Why Baptize An Infant?
Delivered on May 16, 2004
The Rev. Dr. W. Maynard Pittendreigh
9 Then God said to Abraham, "As for you, you must keep my covenant, you and your descendants after you for the generations to come.
10 This is my covenant with you and your descendants after you, the covenant you are to keep: Every male among you shall be circumcised.
11 You are to undergo circumcision, and it will be the sign of the covenant between me and you.
12 For the generations to come every male among you who is eight days old must be circumcised, including those born in your household or bought with money from a foreigner-- those who are not your offspring.
13 Whether born in your household or bought with your money, they must be circumcised. My covenant in your flesh is to be an everlasting covenant.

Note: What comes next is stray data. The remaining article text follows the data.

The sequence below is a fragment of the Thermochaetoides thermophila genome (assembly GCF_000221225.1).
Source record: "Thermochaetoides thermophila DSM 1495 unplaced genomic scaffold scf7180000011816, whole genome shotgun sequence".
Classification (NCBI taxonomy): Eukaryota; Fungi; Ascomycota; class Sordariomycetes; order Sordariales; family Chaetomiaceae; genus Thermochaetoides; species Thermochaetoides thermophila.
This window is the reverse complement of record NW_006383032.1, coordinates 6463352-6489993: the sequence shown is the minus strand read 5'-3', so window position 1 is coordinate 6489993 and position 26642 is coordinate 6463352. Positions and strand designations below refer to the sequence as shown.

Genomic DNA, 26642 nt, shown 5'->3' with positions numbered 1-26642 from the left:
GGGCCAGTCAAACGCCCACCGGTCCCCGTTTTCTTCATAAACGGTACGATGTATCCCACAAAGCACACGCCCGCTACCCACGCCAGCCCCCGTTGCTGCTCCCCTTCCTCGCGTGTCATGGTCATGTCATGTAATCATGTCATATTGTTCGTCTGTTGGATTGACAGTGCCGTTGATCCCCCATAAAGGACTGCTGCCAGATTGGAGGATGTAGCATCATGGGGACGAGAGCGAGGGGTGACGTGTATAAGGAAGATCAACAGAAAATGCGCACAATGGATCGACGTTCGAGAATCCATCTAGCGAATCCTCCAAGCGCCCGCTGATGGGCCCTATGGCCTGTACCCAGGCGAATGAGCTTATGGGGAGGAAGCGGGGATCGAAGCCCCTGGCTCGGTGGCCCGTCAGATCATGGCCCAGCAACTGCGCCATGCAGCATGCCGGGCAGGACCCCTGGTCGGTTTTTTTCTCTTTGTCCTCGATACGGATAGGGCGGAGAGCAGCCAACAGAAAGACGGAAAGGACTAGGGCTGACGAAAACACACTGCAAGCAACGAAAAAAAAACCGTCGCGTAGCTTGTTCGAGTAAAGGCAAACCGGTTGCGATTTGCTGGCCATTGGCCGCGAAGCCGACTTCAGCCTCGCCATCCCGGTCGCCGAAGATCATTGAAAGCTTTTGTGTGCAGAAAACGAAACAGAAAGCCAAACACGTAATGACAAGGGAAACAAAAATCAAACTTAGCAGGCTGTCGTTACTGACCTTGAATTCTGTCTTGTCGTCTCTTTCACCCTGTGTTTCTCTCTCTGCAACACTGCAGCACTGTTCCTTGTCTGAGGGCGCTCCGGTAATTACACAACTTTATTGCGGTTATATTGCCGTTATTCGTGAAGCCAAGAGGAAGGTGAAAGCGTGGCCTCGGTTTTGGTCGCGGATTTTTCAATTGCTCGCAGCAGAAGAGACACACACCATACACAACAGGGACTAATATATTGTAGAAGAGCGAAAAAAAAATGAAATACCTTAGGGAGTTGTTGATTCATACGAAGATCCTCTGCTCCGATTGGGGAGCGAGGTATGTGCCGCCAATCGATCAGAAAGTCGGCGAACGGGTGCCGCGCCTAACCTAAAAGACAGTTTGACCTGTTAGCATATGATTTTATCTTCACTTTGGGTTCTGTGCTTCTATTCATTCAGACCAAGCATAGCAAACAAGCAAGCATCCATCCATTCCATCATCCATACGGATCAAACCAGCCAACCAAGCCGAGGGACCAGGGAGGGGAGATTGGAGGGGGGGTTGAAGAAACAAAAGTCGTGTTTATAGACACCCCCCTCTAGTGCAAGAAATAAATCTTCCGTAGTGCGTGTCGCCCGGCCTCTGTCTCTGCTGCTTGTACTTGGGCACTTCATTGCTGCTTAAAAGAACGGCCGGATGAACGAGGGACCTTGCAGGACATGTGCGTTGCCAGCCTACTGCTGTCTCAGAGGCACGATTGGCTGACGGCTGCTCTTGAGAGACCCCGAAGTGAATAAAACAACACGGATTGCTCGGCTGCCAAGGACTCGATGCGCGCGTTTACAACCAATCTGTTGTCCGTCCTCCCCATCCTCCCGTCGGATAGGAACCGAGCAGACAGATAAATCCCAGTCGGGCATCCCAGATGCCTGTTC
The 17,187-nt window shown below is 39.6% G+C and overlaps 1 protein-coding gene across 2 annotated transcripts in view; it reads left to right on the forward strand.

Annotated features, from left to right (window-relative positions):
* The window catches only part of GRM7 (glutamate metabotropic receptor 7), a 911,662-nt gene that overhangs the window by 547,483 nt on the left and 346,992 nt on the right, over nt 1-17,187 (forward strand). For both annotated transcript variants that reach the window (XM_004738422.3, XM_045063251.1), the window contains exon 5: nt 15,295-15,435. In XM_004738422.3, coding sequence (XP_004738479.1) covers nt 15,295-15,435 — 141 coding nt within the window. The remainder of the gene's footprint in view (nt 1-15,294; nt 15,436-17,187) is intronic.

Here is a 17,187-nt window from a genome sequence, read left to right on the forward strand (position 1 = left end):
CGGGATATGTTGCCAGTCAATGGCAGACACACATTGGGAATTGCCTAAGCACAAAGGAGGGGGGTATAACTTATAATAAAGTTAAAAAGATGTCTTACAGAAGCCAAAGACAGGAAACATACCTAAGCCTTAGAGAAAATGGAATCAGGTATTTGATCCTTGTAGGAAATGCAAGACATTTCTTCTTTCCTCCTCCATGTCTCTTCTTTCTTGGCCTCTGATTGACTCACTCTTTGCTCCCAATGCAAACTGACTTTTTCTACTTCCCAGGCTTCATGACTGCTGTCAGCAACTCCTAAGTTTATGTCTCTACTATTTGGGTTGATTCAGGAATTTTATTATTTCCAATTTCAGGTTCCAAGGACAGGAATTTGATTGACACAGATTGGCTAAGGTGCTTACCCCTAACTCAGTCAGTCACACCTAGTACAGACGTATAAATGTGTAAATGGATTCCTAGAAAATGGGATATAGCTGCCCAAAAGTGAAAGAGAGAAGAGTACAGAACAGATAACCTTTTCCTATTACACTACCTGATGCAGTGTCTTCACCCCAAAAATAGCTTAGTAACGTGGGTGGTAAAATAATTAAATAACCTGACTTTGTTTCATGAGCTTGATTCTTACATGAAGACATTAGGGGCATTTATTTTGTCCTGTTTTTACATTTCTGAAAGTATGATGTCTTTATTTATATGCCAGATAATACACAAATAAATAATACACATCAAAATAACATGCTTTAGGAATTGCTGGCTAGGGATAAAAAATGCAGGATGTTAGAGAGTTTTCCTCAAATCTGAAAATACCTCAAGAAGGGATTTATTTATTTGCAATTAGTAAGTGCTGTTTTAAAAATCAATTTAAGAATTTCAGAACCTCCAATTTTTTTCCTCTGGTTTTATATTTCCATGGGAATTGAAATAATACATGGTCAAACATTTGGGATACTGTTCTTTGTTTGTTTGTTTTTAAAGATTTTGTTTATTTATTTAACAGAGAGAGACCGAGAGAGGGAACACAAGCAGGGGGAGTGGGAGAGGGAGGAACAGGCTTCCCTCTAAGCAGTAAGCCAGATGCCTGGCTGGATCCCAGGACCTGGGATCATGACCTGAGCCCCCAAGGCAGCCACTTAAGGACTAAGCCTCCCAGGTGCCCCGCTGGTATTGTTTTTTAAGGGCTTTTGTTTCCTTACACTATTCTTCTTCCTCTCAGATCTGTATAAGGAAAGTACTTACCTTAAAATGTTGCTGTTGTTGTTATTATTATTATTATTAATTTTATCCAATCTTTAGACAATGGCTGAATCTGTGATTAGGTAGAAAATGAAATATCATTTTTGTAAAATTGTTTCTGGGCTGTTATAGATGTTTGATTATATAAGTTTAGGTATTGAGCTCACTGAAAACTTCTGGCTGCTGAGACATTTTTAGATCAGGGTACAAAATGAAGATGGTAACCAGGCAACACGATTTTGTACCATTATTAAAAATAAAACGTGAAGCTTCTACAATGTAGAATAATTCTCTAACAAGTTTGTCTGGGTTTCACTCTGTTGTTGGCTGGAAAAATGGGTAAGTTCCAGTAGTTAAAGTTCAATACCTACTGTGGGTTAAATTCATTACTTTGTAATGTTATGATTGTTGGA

13 Then little children were brought to Jesus for him to place his hands on them and pray for them. But the disciples rebuked those who brought them.
14 Jesus said, "Let the little children come to me, and do not hinder them, for the kingdom of heaven belongs to such as these."
15 When he had placed his hands on them, he went on from there.
Why do we baptize infants?
Have you ever thought about that?
Baptism is one of the most important experiences in a Christian’s life. It is, in fact, the Sacramental ceremony through which we announce to the world that we have become Christian.
And yet, for the infants we baptize, there is no decision to become a Christian.
There will be no memory of this very important day.
There is no understanding of what this event means.
But still, we baptize infants.
Why do we baptize infants?
1. The Love of God
One obvious reason is because God loves children.
You don’t have to be an old man, a college graduate, an accomplished musician, a wise person, or good person. You don’t have to prove your worth at all. God loves us freely – whether we deserve it or not makes no difference.